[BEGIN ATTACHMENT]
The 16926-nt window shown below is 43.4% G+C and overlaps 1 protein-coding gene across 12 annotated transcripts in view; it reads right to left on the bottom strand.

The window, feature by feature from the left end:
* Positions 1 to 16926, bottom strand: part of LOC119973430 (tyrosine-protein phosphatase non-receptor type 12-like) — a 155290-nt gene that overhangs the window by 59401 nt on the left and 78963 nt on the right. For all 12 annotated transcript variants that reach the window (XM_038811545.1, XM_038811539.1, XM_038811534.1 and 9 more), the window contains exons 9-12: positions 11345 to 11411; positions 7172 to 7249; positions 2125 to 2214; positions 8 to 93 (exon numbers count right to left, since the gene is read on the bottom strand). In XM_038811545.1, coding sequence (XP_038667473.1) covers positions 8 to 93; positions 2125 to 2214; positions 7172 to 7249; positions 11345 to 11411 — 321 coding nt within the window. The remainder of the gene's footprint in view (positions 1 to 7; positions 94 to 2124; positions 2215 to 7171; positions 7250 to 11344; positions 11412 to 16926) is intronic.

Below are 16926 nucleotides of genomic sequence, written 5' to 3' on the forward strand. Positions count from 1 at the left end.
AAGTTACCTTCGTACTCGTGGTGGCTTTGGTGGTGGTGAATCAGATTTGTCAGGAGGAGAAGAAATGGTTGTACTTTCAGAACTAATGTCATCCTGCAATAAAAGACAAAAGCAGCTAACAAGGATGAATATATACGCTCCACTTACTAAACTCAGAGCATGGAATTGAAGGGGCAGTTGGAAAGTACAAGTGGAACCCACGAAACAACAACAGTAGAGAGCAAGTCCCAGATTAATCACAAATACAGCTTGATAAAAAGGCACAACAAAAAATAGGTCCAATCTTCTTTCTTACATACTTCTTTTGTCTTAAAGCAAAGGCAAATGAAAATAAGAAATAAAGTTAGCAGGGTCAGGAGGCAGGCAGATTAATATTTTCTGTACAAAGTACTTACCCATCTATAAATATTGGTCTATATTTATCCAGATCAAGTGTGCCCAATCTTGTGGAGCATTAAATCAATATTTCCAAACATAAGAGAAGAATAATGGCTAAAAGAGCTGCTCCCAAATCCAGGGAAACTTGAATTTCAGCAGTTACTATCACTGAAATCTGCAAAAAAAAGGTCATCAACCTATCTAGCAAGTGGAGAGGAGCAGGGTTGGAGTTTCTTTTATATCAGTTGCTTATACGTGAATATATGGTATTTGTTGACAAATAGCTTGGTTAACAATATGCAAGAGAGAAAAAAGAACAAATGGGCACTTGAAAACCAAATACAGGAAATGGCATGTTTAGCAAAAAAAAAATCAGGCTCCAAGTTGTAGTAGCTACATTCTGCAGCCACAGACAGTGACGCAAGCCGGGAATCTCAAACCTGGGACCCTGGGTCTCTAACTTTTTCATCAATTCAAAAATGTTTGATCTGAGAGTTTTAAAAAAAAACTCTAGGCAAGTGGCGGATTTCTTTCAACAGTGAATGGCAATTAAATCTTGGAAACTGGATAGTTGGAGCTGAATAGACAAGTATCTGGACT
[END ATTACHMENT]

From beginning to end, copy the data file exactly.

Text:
The 16926-nt window shown below is 43.4% G+C and overlaps 1 protein-coding gene across 12 annotated transcripts in view; it reads right to left on the bottom strand.

The window, feature by feature from the left end:
* Positions 1 to 16926, bottom strand: part of LOC119973430 (tyrosine-protein phosphatase non-receptor type 12-like) — a 155290-nt gene that overhangs the window by 59401 nt on the left and 78963 nt on the right. For all 12 annotated transcript variants that reach the window (XM_038811545.1, XM_038811539.1, XM_038811534.1 and 9 more), the window contains exons 9-12: positions 11345 to 11411; positions 7172 to 7249; positions 2125 to 2214; positions 8 to 93 (exon numbers count right to left, since the gene is read on the bottom strand). In XM_038811545.1, coding sequence (XP_038667473.1) covers positions 8 to 93; positions 2125 to 2214; positions 7172 to 7249; positions 11345 to 11411 — 321 coding nt within the window. The remainder of the gene's footprint in view (positions 1 to 7; positions 94 to 2124; positions 2215 to 7171; positions 7250 to 11344; positions 11412 to 16926) is intronic.

Below are 16926 nucleotides of genomic sequence, written 5' to 3' on the forward strand. Positions count from 1 at the left end.
AAGTTACCTTCGTACTCGTGGTGGCTTTGGTGGTGGTGAATCAGATTTGTCAGGAGGAGAAGAAATGGTTGTACTTTCAGAACTAATGTCATCCTGCAATAAAAGACAAAAGCAGCTAACAAGGATGAATATATACGCTCCACTTACTAAACTCAGAGCATGGAATTGAAGGGGCAGTTGGAAAGTACAAGTGGAACCCACGAAACAACAACAGTAGAGAGCAAGTCCCAGATTAATCACAAATACAGCTTGATAAAAAGGCACAACAAAAAATAGGTCCAATCTTCTTTCTTACATACTTCTTTTGTCTTAAAGCAAAGGCAAATGAAAATAAGAAATAAAGTTAGCAGGGTCAGGAGGCAGGCAGATTAATATTTTCTGTACAAAGTACTTACCCATCTATAAATATTGGTCTATATTTATCCAGATCAAGTGTGCCCAATCTTGTGGAGCATTAAATCAATATTTCCAAACATAAGAGAAGAATAATGGCTAAAAGAGCTGCTCCCAAATCCAGGGAAACTTGAATTTCAGCAGTTACTATCACTGAAATCTGCAAAAAAAAGGTCATCAACCTATCTAGCAAGTGGAGAGGAGCAGGGTTGGAGTTTCTTTTATATCAGTTGCTTATACGTGAATATATGGTATTTGTTGACAAATAGCTTGGTTAACAATATGCAAGAGAGAAAAAAGAACAAATGGGCACTTGAAAACCAAATACAGGAAATGGCATGTTTAGCAAAAAAAAAATCAGGCTCCAAGTTGTAGTAGCTACATTCTGCAGCCACAGACAGTGACGCAAGCCGGGAATCTCAAACCTGGGACCCTGGGTCTCTAACTTTTTCATCAATTCAAAAATGTTTGATCTGAGAGTTTTAAAAAAAAACTCTAGGCAAGTGGCGGATTTCTTTCAACAGTGAATGGCAATTAAATCTTGGAAACTGGATAGTTGGAGCTGAATAGACAAGTATCTGGACT